Ventilation is calculated mainly by measuring the wind speed at the checkpoint. Wind speed is important as it can help to disperse pollutants and affect the rate of heat dissipation in the body. According to the Planning Department’s ‘Urban Climatic Map and Standards for Wind Environment’, wind speed must reach the level of ‘soft wind’ on the Beaufort scale (one meter per second) for pedestrians to reach thermal comfort.
Indicator 3: Acoustic Environment
Acoustic Environment measures the sound level of a specific checkpoint. The sound level at each checkpoint cannot exceed 70dB (standard set by EPD). 70dB is the sound level of a generic vacuum cleaner. There are no health consequences at 70dB but it may distract people and make them not be able to concentrate. When the sound level rises above 70dB, hearing and health can be affected. It becomes difficult to communicate as 30% of conversation may not be heard and understood. High sound levels can also affect the body’s ability to effectively consume vitamins C, B1, B2, B6 and amino acids, as well as other nutrients which can cause the body’s immune function to decline. Research from international communities found that an increase of one decibel can increase the chances of hypertension by 3%.
Indicator 4: Green Cover
As we all know, vegetation helps to absorb carbon dioxide in the air during the day. The greenery not only makes the air cleaner by creating oxygen but can also help to absorb ultraviolet light which is harmful to the eyes. The greenery’s ability to reflect light (dark green reflects light at 47% whereas cyan reflects 36%) can help relieve eyestrain by not stimulating the retinal tissue in the cerebral cortex and eyes as intensively which makes the individual more relaxed.
Indicator 5: Crowdedness
According to the Planning Department, maximum number of pedestrians in a walkway should not be more than 23. Therefore, to pass the walkability test for this category, the footpath must have less than 23 pedestrians/minute/m. This category also looks at whether the walking footpath is free of any obstruction and bypassing in a unidirectional stream.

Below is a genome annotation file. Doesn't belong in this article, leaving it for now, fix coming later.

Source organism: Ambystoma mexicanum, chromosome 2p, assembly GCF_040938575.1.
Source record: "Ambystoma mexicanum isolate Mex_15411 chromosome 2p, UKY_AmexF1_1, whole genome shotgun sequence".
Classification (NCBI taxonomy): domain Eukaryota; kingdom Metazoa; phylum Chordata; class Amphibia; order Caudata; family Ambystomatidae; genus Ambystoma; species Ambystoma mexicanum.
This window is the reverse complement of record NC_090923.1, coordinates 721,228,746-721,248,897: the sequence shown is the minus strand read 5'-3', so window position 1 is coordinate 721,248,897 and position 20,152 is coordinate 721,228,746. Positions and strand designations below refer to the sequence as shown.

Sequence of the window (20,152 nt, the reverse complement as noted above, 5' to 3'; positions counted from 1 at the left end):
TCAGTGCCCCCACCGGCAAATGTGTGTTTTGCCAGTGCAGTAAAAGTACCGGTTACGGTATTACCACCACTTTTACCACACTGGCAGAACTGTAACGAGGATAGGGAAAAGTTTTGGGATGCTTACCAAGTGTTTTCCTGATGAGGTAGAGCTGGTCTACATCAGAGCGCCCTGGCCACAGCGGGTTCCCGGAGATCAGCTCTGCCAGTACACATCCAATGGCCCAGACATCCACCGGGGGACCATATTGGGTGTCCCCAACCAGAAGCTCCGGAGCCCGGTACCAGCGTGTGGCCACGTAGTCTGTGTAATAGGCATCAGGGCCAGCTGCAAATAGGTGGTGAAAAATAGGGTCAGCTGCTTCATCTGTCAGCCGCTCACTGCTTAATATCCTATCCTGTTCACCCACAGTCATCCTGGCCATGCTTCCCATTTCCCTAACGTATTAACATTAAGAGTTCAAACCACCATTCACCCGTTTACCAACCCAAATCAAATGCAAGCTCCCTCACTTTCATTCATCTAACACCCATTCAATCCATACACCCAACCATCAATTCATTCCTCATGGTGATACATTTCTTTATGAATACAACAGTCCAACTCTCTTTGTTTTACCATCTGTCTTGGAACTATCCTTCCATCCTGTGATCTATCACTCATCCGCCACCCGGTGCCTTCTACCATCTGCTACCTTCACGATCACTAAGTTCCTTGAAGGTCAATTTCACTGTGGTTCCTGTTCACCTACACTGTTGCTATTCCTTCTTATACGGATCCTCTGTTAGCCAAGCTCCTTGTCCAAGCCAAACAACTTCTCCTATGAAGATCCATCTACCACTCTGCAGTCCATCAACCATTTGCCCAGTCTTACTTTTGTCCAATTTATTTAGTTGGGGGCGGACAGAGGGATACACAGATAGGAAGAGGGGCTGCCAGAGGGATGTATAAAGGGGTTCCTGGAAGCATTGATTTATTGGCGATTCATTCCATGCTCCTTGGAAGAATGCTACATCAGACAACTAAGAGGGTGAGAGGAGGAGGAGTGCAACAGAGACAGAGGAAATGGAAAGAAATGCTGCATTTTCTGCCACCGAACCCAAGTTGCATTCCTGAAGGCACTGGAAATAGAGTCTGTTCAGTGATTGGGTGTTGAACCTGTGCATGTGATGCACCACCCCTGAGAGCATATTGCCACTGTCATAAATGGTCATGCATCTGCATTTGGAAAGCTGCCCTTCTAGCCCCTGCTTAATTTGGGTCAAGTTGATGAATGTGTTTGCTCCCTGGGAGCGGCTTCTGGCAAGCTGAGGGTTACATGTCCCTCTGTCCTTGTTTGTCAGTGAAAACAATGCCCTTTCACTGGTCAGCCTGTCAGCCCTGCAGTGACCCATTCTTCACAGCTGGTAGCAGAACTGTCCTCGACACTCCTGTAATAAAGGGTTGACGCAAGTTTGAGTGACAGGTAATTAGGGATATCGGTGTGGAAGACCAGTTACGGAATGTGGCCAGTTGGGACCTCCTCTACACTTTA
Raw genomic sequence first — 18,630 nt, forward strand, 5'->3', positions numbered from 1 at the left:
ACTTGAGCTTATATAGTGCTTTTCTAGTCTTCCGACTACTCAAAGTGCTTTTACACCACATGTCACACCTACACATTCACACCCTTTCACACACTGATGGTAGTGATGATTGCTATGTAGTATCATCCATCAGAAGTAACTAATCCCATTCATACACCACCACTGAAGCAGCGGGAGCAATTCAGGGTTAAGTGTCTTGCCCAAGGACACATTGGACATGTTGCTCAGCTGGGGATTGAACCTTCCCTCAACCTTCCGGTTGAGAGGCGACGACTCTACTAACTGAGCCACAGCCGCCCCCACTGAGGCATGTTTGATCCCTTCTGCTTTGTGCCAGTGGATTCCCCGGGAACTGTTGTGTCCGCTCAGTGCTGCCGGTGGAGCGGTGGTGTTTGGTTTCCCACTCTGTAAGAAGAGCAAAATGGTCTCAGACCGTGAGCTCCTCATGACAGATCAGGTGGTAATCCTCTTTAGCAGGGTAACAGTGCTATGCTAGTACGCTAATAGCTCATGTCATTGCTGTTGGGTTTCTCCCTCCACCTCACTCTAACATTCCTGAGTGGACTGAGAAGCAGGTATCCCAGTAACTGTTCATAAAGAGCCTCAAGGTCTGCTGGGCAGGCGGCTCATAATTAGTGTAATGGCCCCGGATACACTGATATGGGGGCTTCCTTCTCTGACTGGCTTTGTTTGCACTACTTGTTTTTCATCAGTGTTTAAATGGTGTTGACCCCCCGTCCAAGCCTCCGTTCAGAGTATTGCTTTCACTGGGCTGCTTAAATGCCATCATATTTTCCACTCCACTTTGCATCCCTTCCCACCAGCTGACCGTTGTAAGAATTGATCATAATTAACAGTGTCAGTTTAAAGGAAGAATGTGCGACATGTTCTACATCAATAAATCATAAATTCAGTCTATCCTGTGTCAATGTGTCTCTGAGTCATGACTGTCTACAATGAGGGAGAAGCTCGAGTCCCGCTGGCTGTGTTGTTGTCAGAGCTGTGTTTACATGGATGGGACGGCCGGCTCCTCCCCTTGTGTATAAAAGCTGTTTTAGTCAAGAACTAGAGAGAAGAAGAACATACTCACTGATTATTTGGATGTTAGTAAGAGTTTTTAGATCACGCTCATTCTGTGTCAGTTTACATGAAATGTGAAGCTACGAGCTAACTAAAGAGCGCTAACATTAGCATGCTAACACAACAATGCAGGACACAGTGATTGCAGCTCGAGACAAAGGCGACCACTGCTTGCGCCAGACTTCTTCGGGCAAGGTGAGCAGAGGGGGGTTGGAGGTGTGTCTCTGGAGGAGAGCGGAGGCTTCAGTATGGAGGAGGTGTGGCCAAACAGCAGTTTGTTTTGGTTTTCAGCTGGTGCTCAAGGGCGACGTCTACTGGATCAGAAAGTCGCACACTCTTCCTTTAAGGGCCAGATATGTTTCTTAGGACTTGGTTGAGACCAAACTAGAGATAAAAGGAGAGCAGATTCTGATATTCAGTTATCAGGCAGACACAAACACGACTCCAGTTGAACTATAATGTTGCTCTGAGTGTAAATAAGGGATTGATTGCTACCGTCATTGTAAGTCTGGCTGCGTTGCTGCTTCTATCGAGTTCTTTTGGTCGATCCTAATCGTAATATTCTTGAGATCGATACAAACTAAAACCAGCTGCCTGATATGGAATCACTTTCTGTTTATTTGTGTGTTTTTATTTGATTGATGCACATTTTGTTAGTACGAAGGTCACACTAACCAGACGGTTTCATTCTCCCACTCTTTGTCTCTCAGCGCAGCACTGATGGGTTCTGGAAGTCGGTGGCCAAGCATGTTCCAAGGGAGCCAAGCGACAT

Indicator 6: Walking Safety
Many people in Hong Kong have cars as evident from the frequent traffic jams. This is why ensuring pedestrian safety is important. There should be various streetwalking facilities that allow safe the passage of pedestrians in order to encourage the public to walk more. This indicator looks at whether there are any zebra crossings, ‘green man’ crossing, subways, and footbridges in a 15 meter visual radius.
Indicator 7: Signage
At the moment, street name signs are on the wall of both sides of the road as well as most road junctions. Some of the street signs are more than 400 meters away from each other. WGO believes that additional street name plates should be installed every 200 meters for people who are not familiar with the area. As Hong Kong people are often in a rush, they are not aware of the public facilities or attractions that are around them. In order to attract more people to the area, there should be pedestrian signage and information boards in additional to street name signs. To pass this indicator, there has to be signage within visual range.
Indicator 8: Recreational and Resting Facilities
In accordance to the Planning Department, recreational facilities include open resting areas that are specifically designed for recreation or rest. They provide rest for the neighbourhood and are often newly renovated with some greenery. Suitable resting facilities such as public resting areas, playgrounds and parks are necessary to encourage the public to walk more as people may get tired depending on their level of physical fitness or the weather. This indicator will be measured by whether there are any sitting out areas, children playground, amenities, and parks within the visual range.
Indicator 9: Pedestrian-friendly Facilities
Most roads in Hong Kong are designed more for roads rather than pedestrians. As a result, many facilities for footpaths are not well thought out. In particular, most of the walking paths do not have any shade, making it difficult to walk through. As mentioned above, this year’s survey found that 50% of respondents did not want to walk because of the weather. Air quality is affected by outside factors and the hot weather. As temperatures continue to rise with climate change, more shade and cover from the sun and rain is needed. There should also be more facilities such as water dispensers, public toilets, street lights, specifically for pedestrians to help reduce the effect of weather and promote public walking. This category will be assessed by visually observing the availability of pedestrian-friendly facilities at each checkpoints.
Indicator 10: Waste Management
In response the EPD’s implementation of the municipal solid waste changing scheme in 2019, WGO is encouraging the public to increase recycling by adding this indicator in the ‘Green WALK Score’. This indicator checks whether there are recycling bins within the vicinity. Through this, WGO hopes to increase recycling, reduce waste, and improve hygiene of the area cause by rubbish left on the street.